The Morning Report
San Diego news and info
you need to take on the day.
A group critical of the San Diego Unified School District announced today that it is putting together a ballot measure that would expand the school board, adding four people appointed by an independent commission of parents, university leaders and a business representative.
Backers argue that expanding the school board from five to nine with appointees would stabilize and depoliticize a school system they say still fails too many children. San Diego Unified has swung from one reform plan to the next and has had four superintendents in the past five and a half years. But the idea of appointing school board members has been deeply controversial with many teachers, their union and the existing school board, whose members call the idea undemocratic and elitist.
The proposal, put forth by San Diegans 4 Great Schools, a group of parents, business and community leaders who first gathered after the exit of former Superintendent Terry Grier, would also change the election system to ensure that board members are elected exclusively by voters in the individual subdistricts they represent. Currently, candidates run in primaries in one of five subdistricts. In the general election, they are elected from the entire school district.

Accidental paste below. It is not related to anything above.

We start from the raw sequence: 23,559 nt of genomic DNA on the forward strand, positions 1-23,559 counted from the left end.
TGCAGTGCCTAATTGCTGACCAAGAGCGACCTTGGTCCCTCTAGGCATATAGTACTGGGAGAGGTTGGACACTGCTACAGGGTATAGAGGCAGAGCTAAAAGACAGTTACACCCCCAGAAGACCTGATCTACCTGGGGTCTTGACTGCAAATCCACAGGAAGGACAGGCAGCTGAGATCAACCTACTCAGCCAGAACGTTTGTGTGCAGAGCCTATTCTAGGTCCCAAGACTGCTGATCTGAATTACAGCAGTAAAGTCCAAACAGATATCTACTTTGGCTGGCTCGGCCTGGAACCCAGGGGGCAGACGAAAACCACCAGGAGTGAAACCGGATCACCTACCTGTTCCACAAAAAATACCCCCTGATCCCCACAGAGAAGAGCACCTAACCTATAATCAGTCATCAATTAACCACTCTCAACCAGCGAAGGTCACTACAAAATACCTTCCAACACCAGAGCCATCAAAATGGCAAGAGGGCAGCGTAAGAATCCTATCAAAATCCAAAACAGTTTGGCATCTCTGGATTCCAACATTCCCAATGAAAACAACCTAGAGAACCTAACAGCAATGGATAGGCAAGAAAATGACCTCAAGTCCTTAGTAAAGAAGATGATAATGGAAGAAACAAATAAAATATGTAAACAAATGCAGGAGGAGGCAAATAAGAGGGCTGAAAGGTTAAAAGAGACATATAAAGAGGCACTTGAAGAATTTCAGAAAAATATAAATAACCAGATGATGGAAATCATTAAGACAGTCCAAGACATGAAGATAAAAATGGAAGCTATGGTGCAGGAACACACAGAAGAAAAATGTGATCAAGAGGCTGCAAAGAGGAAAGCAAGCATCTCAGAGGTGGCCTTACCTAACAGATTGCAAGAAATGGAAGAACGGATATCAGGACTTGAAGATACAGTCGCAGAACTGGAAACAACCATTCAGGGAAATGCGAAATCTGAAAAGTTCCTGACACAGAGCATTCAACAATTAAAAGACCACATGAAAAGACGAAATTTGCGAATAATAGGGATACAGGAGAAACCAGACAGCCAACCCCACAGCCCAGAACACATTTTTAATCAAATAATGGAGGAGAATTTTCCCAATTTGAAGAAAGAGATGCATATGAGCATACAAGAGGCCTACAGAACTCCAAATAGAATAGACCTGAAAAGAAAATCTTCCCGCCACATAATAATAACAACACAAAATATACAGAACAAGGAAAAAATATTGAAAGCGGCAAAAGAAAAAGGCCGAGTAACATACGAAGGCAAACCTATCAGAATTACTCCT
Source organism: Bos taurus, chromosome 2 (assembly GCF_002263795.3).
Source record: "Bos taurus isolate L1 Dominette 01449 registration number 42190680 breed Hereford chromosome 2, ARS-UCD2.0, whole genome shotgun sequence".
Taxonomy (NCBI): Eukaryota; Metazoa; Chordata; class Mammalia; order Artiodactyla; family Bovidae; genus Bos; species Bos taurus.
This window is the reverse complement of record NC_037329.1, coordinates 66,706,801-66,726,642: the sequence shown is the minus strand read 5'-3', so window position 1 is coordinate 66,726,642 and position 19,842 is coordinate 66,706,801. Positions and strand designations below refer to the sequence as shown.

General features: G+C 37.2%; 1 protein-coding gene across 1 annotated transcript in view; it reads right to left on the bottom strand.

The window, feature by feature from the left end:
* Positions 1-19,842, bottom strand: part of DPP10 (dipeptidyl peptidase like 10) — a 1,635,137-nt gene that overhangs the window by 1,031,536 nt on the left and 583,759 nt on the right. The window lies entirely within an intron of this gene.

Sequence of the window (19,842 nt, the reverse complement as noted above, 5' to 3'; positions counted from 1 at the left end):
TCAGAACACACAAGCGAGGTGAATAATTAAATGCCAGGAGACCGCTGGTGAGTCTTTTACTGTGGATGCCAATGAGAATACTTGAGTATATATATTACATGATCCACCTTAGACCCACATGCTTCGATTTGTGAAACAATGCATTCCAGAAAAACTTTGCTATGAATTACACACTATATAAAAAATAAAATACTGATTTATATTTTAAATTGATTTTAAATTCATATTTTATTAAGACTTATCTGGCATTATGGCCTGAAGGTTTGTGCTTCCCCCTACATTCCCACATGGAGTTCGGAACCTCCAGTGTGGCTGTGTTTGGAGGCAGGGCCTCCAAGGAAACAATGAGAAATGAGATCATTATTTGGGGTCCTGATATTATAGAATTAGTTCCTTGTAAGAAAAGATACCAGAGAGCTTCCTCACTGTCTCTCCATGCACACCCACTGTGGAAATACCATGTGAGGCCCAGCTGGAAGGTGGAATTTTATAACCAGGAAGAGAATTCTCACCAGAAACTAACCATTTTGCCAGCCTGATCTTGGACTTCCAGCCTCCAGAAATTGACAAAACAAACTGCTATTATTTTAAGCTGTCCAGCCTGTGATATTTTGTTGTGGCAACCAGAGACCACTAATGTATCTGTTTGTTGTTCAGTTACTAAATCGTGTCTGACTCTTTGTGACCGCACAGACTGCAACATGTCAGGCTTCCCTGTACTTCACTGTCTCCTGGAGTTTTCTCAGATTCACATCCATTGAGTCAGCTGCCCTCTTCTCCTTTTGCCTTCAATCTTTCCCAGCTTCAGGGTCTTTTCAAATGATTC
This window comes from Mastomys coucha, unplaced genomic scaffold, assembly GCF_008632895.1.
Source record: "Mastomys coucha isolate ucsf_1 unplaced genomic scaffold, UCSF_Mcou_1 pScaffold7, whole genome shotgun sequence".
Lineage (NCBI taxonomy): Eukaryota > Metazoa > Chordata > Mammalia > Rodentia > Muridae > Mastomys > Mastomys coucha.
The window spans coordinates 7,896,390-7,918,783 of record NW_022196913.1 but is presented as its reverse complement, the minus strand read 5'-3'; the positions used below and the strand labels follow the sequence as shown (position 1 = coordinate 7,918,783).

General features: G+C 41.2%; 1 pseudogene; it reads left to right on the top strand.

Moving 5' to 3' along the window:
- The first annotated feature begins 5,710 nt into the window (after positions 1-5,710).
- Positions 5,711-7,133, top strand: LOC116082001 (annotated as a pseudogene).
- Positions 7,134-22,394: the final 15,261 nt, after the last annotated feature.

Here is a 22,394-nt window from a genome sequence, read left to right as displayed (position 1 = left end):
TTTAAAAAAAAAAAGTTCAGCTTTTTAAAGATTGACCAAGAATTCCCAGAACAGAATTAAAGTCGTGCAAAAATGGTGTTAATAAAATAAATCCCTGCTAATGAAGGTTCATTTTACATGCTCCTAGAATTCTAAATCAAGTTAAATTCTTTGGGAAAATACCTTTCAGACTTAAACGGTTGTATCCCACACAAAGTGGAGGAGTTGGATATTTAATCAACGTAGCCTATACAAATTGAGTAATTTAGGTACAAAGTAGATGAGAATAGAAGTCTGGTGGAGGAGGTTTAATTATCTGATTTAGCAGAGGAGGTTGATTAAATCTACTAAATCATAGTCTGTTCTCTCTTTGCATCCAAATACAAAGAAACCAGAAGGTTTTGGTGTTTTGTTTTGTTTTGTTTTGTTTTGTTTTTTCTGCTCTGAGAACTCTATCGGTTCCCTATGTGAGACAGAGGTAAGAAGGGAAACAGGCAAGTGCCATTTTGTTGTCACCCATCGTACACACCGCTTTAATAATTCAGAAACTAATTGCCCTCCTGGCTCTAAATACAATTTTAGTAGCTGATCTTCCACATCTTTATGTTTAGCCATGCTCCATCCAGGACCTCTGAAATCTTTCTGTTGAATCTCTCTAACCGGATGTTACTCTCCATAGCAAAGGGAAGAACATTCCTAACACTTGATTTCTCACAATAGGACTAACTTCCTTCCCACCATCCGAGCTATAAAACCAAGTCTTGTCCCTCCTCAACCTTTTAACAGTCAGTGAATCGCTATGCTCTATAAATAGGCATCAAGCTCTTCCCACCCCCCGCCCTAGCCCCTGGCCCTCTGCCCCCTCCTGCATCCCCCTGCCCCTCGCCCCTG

The ballot measure would also restrict how long school board members can serve, limiting them to three terms of four years. And it would set added requirements on how the board will review and publicize annual plans that schools create on how to improve.
The nine-member commission that would appoint the new school board members would include the leaders of San Diego State University, the University of San Diego, the University of California, San Diego and the San Diego Community College District; the parents who lead four school district committees aimed at the needs of disadvantaged students, English learners, gifted students and students with disabilities; and the head of the education committee of either the Chamber of Commerce or the Economic Development Corp., a seat that would alternate from one group to the other.
David Page, a parent who leads the district committee on disadvantaged students, said the proposal would reduce the impact of special interests and ensure the board included people who understood education.
Scott Himelstein, who organizes the group, said it would need to gather more than 135,000 signatures to put the measure on the ballot. It is unclear when the issue would go before voters; Himelstein said the group is looking toward the next scheduled special election.
Critics of the plan, which has been in the works for months, say it is anti-democratic and aimed simply at disempowering the current school board majority, which tilts toward labor unions. Himelstein denied that the move was aimed at labor unions or the existing school board.
“It’s not about them. We wish them well. We wish them success with our students. … But unless we fix the structural issue, we’re doomed to repeat the mistakes we’ve been making for the next several years,” Himelstein said.
Check back later for more details as I sort through the implications of this proposal.